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“Two phases of disulfide bond formation have differing requirements for oxygen” J Cell Biology

Koritzinsky MLevitin Fvan den Beucken TRumantir RAHarding NJChu KCBoutros PCBraakman IWouters BG.

J Cell Biol. 2013 Nov 18. Full text.

Most proteins destined for the extracellular space require disulfide bonds for folding and stability. Disulfide bonds are introduced co- and post-translationally in endoplasmic reticulum (ER) cargo in a redox relay that requires a terminal electron acceptor. Oxygen can serve as the electron acceptor in vitro, but its role in vivo remains unknown. Hypoxia causes ER stress, suggesting a role for oxygen in protein folding. Here we demonstrate the existence of two phases of disulfide bond formation in living mammalian cells, with differential requirements for oxygen. Disulfidebonds introduced rapidly during protein synthesis can occur without oxygen, whereas those introduced during post-translational folding or isomerization are oxygen dependent. Other protein maturation processes in the secretory pathway, including ER-localized N-linked glycosylation, glycan trimming, Golgi-localized complex glycosylation, and protein transport, occur independently of oxygen availability. These results suggest that an alternative electron acceptor is available transiently during an initial phase of disulfide bond formation and that post-translational oxygen-dependent disulfide bond formation causes hypoxia-induced ER stress.

PMID: 24247433

A call for oxygen in the ER

Ben Short

Translated proteins require oxygen to form disulfide bonds, Koritzinsky et al. reveal, which may explain why low oxygen levels activate the unfolded protein response (UPR).

The UPR alleviates stress in the endoplasmic reticulum (ER) by suppressing translation and up-regulating chaperones and other factors that promote protein folding in the ER lumen. The fact that hypoxia induces the UPR suggests that oxygen is somehow required for the ER to process and export secretory cargo. But which of the ER’s many activities depends on oxygen is unknown.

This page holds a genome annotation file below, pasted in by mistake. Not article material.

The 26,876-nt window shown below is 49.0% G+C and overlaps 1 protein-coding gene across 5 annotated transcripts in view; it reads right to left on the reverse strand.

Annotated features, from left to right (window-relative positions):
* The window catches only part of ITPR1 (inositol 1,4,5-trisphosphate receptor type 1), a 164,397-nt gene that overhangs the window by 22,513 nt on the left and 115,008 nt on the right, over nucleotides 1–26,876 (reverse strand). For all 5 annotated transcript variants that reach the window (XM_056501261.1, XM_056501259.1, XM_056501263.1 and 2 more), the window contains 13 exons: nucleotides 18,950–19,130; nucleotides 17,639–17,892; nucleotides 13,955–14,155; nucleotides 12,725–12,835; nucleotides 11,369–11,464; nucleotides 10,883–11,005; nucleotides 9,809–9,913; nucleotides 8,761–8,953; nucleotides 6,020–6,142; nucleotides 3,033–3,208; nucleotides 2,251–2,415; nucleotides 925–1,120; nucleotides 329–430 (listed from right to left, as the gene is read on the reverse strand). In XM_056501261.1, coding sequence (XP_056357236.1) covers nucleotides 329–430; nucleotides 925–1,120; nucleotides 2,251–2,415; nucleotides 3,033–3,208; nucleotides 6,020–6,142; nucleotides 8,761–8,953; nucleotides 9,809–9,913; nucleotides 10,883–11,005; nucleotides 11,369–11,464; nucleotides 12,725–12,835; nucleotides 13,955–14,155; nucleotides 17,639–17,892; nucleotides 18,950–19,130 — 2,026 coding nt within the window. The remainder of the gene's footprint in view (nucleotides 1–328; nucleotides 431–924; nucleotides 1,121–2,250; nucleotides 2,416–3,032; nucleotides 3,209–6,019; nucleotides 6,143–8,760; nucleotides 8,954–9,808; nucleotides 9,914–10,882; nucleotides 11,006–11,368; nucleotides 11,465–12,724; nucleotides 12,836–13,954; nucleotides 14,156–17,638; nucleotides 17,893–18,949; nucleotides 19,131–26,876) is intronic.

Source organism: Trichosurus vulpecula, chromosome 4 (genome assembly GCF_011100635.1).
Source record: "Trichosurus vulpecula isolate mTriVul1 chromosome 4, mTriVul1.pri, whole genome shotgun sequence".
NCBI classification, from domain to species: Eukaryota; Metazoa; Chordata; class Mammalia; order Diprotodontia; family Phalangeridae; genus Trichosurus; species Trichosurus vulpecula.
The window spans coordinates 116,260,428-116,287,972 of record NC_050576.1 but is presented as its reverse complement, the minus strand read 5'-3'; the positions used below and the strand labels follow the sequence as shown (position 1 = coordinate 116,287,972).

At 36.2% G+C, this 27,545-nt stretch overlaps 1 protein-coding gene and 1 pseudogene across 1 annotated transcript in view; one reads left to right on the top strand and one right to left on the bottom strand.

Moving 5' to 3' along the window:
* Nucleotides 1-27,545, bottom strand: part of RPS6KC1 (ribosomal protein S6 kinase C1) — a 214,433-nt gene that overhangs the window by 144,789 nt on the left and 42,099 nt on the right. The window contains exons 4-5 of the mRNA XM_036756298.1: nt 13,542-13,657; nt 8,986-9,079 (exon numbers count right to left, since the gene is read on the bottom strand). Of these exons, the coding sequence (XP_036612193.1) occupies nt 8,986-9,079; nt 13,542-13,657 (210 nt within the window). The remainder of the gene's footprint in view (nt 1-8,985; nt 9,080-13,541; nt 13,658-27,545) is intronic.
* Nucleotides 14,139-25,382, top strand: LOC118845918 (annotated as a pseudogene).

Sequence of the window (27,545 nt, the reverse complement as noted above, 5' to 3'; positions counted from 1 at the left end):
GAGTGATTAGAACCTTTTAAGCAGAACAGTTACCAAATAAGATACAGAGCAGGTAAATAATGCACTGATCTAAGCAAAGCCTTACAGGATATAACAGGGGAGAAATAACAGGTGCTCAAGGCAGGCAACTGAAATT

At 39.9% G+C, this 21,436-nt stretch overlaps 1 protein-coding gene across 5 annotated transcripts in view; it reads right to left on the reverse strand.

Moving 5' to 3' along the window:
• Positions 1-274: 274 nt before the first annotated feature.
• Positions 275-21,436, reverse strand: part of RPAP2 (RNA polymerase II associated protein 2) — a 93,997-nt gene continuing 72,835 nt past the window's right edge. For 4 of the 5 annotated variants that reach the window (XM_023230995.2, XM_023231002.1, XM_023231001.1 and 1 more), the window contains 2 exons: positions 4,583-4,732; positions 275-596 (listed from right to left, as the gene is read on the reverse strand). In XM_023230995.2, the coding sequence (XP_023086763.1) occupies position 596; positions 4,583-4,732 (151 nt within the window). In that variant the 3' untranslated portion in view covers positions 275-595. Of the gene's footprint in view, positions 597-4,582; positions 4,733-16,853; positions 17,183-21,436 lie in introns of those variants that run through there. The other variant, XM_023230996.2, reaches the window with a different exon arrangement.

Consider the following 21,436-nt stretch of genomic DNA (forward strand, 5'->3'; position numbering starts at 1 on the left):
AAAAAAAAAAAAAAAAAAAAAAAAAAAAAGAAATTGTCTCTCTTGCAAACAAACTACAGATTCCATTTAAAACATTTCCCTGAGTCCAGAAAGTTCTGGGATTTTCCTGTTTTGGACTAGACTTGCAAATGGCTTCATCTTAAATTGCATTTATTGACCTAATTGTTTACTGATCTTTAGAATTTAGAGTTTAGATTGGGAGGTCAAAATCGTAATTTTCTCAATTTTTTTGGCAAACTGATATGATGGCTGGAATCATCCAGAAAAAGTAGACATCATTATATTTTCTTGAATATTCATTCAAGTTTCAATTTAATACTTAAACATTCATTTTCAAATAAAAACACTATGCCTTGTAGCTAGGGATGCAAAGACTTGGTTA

Koritzinsky et al. followed the maturation and transport of several secretory proteins in hypoxic cells and found that the absence of oxygen didn’t inhibit protein glycosylation or vesicle transport. But low oxygen levels did impair the ability of newly synthesized proteins to form disulfide bonds, a critical step in the folding and maturation of many secretory proteins.

Disulfide bonds are introduced by a redox relay involving ER-localized protein disulfide isomerases (PDIs) and oxidases. The process can start while an ER cargo protein is still being translated but continues post-translationally, with multiple cysteine residues breaking and re-forming disulfide bonds until the correct conformation is achieved. Oxygen has been shown to accept the electrons that pass through PDIs and oxidases when disulfide bonds are formed in vitro. But Koritzinsky et al. found that, in vivo, oxygen was only required for the formation of post-translational disulfide bonds, suggesting that disulfide bonds formed during translation are created by distinct PDIs and oxidases that can use an alternative electron acceptor. The researchers now want to identify these enzymes and to determine what electron acceptor they use instead of oxygen.